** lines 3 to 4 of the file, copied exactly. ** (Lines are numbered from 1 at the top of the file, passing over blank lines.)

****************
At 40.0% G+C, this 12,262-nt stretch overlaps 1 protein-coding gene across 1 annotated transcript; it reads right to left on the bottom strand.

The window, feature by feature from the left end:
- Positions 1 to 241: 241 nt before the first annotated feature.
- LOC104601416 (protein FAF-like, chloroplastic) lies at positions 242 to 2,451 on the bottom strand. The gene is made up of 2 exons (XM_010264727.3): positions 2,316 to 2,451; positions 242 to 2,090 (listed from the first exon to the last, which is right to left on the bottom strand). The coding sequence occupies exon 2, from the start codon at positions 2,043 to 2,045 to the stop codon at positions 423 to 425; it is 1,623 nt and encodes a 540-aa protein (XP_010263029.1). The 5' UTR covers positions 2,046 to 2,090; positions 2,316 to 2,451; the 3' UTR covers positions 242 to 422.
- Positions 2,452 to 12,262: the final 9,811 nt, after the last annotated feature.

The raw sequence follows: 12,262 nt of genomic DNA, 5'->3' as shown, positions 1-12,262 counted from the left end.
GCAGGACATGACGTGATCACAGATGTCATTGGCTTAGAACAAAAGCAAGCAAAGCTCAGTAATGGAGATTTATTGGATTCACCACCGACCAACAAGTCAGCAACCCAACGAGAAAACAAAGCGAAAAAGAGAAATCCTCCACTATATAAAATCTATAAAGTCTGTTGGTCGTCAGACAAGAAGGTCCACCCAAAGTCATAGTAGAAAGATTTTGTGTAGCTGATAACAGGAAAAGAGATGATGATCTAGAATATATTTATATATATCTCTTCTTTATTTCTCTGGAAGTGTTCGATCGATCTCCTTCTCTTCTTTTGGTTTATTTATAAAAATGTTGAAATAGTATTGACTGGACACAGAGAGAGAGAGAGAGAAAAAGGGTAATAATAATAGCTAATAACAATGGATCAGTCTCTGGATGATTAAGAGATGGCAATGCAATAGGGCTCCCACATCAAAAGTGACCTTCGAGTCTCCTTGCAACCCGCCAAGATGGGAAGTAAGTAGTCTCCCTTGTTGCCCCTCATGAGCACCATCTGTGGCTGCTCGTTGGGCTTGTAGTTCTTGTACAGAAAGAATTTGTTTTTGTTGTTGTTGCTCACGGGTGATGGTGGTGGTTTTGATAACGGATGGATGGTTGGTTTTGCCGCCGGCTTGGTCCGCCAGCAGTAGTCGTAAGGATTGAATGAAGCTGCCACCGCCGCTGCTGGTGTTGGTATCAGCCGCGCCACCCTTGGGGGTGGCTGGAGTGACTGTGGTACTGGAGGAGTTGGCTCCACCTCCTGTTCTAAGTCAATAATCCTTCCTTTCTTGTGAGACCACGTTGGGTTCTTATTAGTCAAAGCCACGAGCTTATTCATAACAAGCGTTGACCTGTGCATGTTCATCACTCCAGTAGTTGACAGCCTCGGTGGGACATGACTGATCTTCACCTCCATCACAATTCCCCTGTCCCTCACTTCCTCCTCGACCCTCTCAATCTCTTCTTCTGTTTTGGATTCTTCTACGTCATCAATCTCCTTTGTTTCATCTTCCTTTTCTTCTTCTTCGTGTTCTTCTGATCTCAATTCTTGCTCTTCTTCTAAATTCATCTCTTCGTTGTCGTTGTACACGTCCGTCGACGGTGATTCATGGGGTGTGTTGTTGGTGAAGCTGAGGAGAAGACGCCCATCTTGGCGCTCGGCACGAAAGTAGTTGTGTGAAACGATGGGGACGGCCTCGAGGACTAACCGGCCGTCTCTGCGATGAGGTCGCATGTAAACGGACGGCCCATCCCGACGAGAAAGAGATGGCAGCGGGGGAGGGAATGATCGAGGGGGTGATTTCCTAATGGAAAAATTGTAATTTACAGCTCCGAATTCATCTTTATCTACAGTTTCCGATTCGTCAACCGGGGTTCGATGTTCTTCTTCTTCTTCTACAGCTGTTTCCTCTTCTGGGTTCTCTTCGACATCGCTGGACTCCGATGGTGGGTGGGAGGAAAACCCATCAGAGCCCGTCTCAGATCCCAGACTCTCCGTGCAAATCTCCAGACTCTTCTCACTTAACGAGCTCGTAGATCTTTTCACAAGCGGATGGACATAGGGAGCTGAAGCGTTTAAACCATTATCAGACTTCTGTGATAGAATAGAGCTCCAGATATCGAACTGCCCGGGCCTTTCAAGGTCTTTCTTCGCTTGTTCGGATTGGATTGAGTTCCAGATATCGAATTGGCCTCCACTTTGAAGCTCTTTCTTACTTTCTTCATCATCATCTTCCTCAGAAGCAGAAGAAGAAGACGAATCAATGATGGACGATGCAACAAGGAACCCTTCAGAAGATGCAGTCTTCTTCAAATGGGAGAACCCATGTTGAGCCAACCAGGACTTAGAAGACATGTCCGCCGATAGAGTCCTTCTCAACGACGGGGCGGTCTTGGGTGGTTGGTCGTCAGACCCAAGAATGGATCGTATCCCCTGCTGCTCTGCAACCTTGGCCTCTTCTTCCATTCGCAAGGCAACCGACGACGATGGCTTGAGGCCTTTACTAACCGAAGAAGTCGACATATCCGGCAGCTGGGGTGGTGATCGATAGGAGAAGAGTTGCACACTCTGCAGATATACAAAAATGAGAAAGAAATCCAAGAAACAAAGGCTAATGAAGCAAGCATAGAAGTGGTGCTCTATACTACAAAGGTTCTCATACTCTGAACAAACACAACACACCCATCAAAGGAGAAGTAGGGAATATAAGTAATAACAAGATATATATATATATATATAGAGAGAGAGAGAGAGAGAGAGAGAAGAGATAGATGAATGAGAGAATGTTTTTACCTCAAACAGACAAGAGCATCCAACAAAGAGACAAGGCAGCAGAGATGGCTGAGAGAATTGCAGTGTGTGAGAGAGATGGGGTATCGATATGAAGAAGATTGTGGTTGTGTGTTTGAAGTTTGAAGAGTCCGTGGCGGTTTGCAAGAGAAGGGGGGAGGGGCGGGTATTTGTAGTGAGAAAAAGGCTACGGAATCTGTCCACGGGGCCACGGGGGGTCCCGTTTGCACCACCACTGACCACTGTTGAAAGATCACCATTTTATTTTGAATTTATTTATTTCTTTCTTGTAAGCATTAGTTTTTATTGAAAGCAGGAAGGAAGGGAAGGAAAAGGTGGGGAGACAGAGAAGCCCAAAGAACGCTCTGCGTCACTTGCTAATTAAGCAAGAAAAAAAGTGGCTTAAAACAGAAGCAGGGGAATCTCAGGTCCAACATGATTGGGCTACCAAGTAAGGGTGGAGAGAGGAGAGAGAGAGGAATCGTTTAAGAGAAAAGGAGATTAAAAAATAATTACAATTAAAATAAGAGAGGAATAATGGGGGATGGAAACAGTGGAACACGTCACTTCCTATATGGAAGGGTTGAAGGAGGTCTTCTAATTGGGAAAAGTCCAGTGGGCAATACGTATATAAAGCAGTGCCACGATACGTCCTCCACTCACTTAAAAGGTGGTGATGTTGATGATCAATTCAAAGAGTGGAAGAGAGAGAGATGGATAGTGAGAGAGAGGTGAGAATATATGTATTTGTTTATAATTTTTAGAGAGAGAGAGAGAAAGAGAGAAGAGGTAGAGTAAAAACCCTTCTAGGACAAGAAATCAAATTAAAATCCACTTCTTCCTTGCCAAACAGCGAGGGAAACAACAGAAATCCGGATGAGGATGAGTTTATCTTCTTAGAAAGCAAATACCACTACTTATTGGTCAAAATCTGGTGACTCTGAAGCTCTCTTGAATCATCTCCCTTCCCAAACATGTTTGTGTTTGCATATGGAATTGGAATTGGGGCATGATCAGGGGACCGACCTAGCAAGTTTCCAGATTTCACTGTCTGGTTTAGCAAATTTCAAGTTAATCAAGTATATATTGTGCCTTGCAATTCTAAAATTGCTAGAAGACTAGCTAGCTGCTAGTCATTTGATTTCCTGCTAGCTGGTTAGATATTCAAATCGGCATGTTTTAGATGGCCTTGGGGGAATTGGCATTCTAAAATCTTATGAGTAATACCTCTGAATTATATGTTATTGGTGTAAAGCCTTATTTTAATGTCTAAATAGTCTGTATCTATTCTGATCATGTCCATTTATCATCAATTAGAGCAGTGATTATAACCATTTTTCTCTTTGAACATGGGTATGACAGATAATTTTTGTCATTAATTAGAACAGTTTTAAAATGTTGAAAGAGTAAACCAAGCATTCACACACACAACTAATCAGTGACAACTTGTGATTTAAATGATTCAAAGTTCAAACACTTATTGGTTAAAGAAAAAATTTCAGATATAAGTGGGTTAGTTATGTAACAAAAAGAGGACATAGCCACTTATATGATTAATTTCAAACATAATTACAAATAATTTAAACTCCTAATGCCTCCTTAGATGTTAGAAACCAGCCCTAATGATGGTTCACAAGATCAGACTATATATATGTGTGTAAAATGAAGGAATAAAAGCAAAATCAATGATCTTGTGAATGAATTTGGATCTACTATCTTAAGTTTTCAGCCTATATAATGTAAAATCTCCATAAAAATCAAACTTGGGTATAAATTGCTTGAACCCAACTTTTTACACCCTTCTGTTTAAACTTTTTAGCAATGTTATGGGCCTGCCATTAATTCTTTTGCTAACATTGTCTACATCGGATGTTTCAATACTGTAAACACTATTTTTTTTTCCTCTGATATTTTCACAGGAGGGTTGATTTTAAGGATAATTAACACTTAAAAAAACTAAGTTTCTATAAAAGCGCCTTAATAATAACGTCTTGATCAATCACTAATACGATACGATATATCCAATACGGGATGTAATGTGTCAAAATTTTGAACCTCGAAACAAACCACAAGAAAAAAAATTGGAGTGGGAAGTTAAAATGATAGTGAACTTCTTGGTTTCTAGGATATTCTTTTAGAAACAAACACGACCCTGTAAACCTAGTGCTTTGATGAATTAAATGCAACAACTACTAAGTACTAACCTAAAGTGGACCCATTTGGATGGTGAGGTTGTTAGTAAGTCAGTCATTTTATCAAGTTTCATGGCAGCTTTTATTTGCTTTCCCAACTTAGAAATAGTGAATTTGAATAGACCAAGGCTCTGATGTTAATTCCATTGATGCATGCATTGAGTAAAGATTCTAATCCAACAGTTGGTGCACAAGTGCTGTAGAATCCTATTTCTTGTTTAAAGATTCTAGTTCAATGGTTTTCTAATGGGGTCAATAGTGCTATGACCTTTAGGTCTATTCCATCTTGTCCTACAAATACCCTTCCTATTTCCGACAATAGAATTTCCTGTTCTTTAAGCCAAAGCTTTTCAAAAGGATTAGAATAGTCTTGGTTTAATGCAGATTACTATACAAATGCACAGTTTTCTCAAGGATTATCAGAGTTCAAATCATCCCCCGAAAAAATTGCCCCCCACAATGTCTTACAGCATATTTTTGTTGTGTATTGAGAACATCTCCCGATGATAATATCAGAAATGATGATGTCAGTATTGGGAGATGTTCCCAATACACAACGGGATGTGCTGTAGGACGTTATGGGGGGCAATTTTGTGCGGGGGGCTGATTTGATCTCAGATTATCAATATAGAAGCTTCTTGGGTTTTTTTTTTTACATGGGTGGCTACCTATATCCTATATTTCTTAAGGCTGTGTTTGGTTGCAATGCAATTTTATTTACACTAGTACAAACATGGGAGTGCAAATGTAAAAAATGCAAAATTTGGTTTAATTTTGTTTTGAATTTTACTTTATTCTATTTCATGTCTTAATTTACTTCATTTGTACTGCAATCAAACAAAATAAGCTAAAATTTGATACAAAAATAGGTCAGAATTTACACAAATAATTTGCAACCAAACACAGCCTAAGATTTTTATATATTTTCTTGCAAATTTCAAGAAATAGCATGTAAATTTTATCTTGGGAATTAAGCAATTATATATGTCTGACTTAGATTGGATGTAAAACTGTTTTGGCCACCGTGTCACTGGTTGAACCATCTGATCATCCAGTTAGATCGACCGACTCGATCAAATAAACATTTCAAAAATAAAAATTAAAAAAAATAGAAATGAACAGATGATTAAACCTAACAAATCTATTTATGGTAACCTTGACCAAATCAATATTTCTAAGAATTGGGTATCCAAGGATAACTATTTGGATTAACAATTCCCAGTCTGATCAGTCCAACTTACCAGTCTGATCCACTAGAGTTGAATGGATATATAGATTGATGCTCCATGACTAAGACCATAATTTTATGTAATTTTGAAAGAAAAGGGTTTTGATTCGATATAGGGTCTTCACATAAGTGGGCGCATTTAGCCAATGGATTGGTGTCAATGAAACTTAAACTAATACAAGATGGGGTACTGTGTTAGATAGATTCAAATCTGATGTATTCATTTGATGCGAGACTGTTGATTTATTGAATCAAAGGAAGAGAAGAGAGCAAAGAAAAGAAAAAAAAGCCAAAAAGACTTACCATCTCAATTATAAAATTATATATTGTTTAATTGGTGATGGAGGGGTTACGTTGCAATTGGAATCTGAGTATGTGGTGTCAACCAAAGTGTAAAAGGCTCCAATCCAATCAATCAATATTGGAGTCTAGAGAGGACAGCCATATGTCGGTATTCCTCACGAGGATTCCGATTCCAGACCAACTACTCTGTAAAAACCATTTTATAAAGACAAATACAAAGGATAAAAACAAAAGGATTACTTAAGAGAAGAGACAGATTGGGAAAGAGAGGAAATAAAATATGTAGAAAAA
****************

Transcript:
- Positions 1 to 241: 241 nt before the first annotated feature.
- LOC104601416 (protein FAF-like, chloroplastic) lies at positions 242 to 2,451 on the bottom strand. The gene is made up of 2 exons (XM_010264727.3): positions 2,316 to 2,451; positions 242 to 2,090 (listed from the first exon to the last, which is right to left on the bottom strand). The coding sequence occupies exon 2, from the start codon at positions 2,043 to 2,045 to the stop codon at positions 423 to 425; it is 1,623 nt and encodes a 540-aa protein (XP_010263029.1). The 5' UTR covers positions 2,046 to 2,090; positions 2,316 to 2,451; the 3' UTR covers positions 242 to 422.